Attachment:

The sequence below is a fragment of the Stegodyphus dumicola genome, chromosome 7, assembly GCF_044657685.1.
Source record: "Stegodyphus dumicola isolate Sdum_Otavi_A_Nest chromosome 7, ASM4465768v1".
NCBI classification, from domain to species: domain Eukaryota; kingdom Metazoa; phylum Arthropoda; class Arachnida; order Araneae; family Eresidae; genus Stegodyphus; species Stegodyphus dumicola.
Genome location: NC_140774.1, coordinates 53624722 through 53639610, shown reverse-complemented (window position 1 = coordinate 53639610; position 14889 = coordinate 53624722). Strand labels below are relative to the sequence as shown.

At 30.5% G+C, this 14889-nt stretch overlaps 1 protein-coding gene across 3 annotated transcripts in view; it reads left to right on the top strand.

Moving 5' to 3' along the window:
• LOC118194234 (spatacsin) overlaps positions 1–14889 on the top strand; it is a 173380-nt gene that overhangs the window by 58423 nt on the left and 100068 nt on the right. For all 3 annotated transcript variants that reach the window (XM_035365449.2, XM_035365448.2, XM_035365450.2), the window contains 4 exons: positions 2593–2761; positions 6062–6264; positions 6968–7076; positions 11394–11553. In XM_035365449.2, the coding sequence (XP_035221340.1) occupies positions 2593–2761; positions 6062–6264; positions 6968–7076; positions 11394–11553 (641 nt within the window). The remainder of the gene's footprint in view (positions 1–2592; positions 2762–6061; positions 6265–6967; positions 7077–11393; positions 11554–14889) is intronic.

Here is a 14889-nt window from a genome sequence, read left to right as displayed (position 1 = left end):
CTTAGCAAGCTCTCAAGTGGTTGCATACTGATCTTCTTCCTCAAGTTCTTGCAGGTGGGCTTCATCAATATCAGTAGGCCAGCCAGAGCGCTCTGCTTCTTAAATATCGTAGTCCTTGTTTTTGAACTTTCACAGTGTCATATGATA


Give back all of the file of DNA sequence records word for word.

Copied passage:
The sequence below is a fragment of the Stegodyphus dumicola genome, chromosome 7, assembly GCF_044657685.1.
Source record: "Stegodyphus dumicola isolate Sdum_Otavi_A_Nest chromosome 7, ASM4465768v1".
NCBI classification, from domain to species: domain Eukaryota; kingdom Metazoa; phylum Arthropoda; class Arachnida; order Araneae; family Eresidae; genus Stegodyphus; species Stegodyphus dumicola.
Genome location: NC_140774.1, coordinates 53624722 through 53639610, shown reverse-complemented (window position 1 = coordinate 53639610; position 14889 = coordinate 53624722). Strand labels below are relative to the sequence as shown.

At 30.5% G+C, this 14889-nt stretch overlaps 1 protein-coding gene across 3 annotated transcripts in view; it reads left to right on the top strand.

Moving 5' to 3' along the window:
• LOC118194234 (spatacsin) overlaps positions 1–14889 on the top strand; it is a 173380-nt gene that overhangs the window by 58423 nt on the left and 100068 nt on the right. For all 3 annotated transcript variants that reach the window (XM_035365449.2, XM_035365448.2, XM_035365450.2), the window contains 4 exons: positions 2593–2761; positions 6062–6264; positions 6968–7076; positions 11394–11553. In XM_035365449.2, the coding sequence (XP_035221340.1) occupies positions 2593–2761; positions 6062–6264; positions 6968–7076; positions 11394–11553 (641 nt within the window). The remainder of the gene's footprint in view (positions 1–2592; positions 2762–6061; positions 6265–6967; positions 7077–11393; positions 11554–14889) is intronic.

Here is a 14889-nt window from a genome sequence, read left to right as displayed (position 1 = left end):
CTTAGCAAGCTCTCAAGTGGTTGCATACTGATCTTCTTCCTCAAGTTCTTGCAGGTGGGCTTCATCAATATCAGTAGGCCAGCCAGAGCGCTCTGCTTCTTAAATATCGTAGTCCTTGTTTTTGAACTTTCACAGTGTCATATGATA